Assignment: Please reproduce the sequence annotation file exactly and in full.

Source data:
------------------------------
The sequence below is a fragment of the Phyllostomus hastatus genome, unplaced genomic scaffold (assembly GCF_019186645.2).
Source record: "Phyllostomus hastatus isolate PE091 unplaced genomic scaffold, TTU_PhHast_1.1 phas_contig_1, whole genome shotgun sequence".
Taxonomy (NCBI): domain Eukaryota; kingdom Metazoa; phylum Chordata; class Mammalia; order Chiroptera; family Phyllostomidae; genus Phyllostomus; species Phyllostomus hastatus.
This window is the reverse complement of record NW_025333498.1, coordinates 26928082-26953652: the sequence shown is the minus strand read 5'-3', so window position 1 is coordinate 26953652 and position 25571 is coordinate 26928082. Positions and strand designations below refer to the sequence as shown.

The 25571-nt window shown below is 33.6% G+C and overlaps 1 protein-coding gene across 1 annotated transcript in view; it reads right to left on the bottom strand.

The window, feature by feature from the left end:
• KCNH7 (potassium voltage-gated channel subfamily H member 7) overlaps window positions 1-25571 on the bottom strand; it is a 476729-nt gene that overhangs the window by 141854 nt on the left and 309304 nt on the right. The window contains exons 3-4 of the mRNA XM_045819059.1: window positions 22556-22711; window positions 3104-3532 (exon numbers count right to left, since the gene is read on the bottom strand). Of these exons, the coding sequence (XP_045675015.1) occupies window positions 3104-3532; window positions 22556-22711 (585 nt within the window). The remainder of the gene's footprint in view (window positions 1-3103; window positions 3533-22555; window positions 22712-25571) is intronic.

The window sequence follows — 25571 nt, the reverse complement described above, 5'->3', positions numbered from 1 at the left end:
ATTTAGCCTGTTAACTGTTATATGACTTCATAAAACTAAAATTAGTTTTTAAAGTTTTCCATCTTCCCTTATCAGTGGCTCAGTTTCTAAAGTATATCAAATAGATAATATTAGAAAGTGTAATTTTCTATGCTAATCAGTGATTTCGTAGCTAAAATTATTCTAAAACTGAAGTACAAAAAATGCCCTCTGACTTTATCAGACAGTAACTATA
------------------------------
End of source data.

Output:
The sequence below is a fragment of the Phyllostomus hastatus genome, unplaced genomic scaffold (assembly GCF_019186645.2).
Source record: "Phyllostomus hastatus isolate PE091 unplaced genomic scaffold, TTU_PhHast_1.1 phas_contig_1, whole genome shotgun sequence".
Taxonomy (NCBI): domain Eukaryota; kingdom Metazoa; phylum Chordata; class Mammalia; order Chiroptera; family Phyllostomidae; genus Phyllostomus; species Phyllostomus hastatus.
This window is the reverse complement of record NW_025333498.1, coordinates 26928082-26953652: the sequence shown is the minus strand read 5'-3', so window position 1 is coordinate 26953652 and position 25571 is coordinate 26928082. Positions and strand designations below refer to the sequence as shown.

The 25571-nt window shown below is 33.6% G+C and overlaps 1 protein-coding gene across 1 annotated transcript in view; it reads right to left on the bottom strand.

The window, feature by feature from the left end:
• KCNH7 (potassium voltage-gated channel subfamily H member 7) overlaps window positions 1-25571 on the bottom strand; it is a 476729-nt gene that overhangs the window by 141854 nt on the left and 309304 nt on the right. The window contains exons 3-4 of the mRNA XM_045819059.1: window positions 22556-22711; window positions 3104-3532 (exon numbers count right to left, since the gene is read on the bottom strand). Of these exons, the coding sequence (XP_045675015.1) occupies window positions 3104-3532; window positions 22556-22711 (585 nt within the window). The remainder of the gene's footprint in view (window positions 1-3103; window positions 3533-22555; window positions 22712-25571) is intronic.

The window sequence follows — 25571 nt, the reverse complement described above, 5'->3', positions numbered from 1 at the left end:
ATTTAGCCTGTTAACTGTTATATGACTTCATAAAACTAAAATTAGTTTTTAAAGTTTTCCATCTTCCCTTATCAGTGGCTCAGTTTCTAAAGTATATCAAATAGATAATATTAGAAAGTGTAATTTTCTATGCTAATCAGTGATTTCGTAGCTAAAATTATTCTAAAACTGAAGTACAAAAAATGCCCTCTGACTTTATCAGACAGTAACTATA